People come to the beautiful white quartz beaches of Gulf Shores, Alabama looking for adventure, fun and relaxation in the sand. However less than 15 miles north of world class attractions such as golf, deep sea fishing and historic Fort Morgan, you will find the most amazing ranch-bred working quarter horses in the Southeast United States, if not the world.
I am just an Alabama farm boy, but I have been on horseback a great deal of my life. We can trace our family lineage and see the Lipscomb’s have engaged in farming and raising stock, mainly cattle and horses, at least since the 1700s.
William Lipscomb (1815 – 1898) was farming on a plantation south of Demopolis, Alabama, when the Civil War broke out in 1862. His father, Nathan (1782 – 1862) had just died. William joined the 43rd Alabama Infantry Regiment to fight for the Confederacy. At age 48 he left behind a large family, including his nine year old son, James Phillip (1853 – 1933). He was gone from home for over four years. William participated in battles near Chattanooga, Tennessee, and later was engaged at the ‘Siege of Petersburg”. Part of this time he was detailed on Gooch’s Farm. He was with General Robert E. Lee at Appomattox Courthouse when General Lee surrendered to General Grant. After William was paroled by General Grant, General Lee made sure that William had a “good horse” on which he could travel back to Alabama.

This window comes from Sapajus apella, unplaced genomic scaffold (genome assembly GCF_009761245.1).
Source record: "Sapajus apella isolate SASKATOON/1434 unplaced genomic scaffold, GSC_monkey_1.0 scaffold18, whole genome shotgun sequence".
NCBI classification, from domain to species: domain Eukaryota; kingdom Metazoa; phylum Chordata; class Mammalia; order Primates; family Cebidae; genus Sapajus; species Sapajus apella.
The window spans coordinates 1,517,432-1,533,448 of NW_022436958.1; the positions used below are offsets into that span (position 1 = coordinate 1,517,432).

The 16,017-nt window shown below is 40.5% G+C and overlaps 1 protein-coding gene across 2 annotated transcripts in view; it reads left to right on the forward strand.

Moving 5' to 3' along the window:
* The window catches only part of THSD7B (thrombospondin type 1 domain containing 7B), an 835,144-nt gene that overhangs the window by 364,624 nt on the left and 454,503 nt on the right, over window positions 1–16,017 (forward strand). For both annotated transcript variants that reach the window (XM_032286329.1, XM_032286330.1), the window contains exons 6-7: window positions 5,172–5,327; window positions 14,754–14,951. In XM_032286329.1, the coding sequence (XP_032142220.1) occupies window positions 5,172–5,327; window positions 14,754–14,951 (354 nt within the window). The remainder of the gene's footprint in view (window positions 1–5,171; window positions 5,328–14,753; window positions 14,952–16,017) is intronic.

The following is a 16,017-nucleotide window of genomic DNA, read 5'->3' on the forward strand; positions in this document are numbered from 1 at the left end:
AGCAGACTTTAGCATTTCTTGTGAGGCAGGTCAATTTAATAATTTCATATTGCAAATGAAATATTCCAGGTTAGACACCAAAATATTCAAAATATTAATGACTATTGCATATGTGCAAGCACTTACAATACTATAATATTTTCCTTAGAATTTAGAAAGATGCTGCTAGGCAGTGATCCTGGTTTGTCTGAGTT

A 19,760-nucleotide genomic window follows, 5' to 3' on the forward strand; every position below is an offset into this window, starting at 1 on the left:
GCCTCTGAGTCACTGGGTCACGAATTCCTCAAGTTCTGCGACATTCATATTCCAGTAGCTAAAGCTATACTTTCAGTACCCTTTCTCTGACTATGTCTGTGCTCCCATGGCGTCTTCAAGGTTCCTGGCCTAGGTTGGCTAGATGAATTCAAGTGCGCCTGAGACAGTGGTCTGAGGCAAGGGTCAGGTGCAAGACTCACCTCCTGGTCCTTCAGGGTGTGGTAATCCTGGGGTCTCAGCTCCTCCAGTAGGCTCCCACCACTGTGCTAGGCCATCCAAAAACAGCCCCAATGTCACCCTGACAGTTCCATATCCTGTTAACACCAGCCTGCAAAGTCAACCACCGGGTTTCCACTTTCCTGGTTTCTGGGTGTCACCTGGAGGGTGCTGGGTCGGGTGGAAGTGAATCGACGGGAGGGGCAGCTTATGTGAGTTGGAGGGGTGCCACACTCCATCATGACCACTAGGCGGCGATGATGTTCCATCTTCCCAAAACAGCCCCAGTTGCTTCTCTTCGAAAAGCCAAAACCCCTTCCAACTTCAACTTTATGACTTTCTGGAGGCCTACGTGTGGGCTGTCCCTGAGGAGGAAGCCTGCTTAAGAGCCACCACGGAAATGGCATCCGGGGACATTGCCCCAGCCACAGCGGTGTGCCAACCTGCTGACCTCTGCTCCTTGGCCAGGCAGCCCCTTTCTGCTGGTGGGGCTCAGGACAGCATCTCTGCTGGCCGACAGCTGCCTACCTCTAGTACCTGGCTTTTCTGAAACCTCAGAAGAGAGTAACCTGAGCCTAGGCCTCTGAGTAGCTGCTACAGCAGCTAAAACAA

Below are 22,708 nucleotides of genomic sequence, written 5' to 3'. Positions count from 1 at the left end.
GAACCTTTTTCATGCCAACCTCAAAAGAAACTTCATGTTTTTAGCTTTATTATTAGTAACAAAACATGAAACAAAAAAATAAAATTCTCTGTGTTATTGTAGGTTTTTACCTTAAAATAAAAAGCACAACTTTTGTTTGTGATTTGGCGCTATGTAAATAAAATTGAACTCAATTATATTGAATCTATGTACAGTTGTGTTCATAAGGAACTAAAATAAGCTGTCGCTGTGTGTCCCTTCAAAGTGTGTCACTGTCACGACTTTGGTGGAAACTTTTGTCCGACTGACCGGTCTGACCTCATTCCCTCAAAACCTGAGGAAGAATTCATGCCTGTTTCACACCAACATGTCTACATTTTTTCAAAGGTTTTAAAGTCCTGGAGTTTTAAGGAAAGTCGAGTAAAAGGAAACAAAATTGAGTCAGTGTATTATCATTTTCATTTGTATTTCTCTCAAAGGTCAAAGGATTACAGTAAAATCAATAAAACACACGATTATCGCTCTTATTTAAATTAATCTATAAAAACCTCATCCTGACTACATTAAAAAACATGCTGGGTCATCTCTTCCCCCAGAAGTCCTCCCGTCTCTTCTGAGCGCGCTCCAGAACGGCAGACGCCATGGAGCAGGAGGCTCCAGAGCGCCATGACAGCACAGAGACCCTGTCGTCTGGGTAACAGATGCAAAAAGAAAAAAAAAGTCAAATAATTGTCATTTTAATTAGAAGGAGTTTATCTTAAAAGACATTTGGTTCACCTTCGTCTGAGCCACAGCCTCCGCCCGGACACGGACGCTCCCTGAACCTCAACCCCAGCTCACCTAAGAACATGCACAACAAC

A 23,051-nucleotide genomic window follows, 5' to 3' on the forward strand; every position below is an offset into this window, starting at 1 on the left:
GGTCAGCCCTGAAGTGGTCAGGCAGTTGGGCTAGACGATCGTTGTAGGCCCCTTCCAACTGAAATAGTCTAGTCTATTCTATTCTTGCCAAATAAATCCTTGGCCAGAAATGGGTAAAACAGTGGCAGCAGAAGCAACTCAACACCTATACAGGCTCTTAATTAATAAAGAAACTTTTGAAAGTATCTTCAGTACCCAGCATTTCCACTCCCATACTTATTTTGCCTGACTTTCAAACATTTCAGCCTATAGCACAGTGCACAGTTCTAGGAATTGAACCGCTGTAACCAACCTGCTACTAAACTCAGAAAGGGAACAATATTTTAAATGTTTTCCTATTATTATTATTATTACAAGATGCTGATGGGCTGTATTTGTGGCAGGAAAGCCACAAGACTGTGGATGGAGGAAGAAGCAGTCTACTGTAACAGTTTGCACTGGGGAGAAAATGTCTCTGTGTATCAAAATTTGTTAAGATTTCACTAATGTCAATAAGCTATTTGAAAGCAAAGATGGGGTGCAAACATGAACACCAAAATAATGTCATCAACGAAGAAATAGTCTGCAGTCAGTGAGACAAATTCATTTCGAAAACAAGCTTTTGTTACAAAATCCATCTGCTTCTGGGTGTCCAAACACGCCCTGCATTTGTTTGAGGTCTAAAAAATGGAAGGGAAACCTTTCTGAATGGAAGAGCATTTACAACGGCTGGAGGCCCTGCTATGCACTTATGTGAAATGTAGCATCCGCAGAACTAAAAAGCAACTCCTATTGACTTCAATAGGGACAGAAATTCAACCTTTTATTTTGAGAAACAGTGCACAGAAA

James, Ed and Ira all loved working with horses and I remember my Dad searching for the best horses to be found in Baldwin County so that he could add some of their blood to his already fine horses. As good as they were, they did not come close to being equal to our ranch bred quarter horses of today.
I got my first calf when I was two and a half from my aunt for guarding the barn door while she milked her cow. Aunt Theresa gave me her cow’s calf as payment for keeping Daddy’s cows out of the barn while she did the milking. Daddy later sold the calf for me for $42.00 and when I was four years old I gave the money to Mother and Daddy so they could buy our family’s first water heater. About that time, Daddy gave me a heifer calf for my own and that actually started me in the cattle business. Soon after that I got my first colt. Just after I turned seventeen, I bought my first forty acres of land and paid for it in three years. Carole and I still own that forty today. It takes a lot of land to raise horses and cows and I have been very fortunate to live the life I love all these years. It thrills me to see other young families buying their first calf or colt and starting their family on their home place. I hope “Black and Blue Quarter Horses” will become a part of or carry on many families traditions, just as that first heifer calf and colt carried on the Lipscomb livestock legacy.
I love the western way of working livestock and being mounted on one of our top horses is a thrill. I consider myself a ‘livestock breeder” more than anything else. I believe I have some talent in figuring out which animals to cross in order to produce the ultimate individuals for the next generation of offspring. After that, the pleasure is in seeing someone take our offspring and make them champions “WE BREED THE BEST TO THE BEST TO OUT PERFORM THE REST” .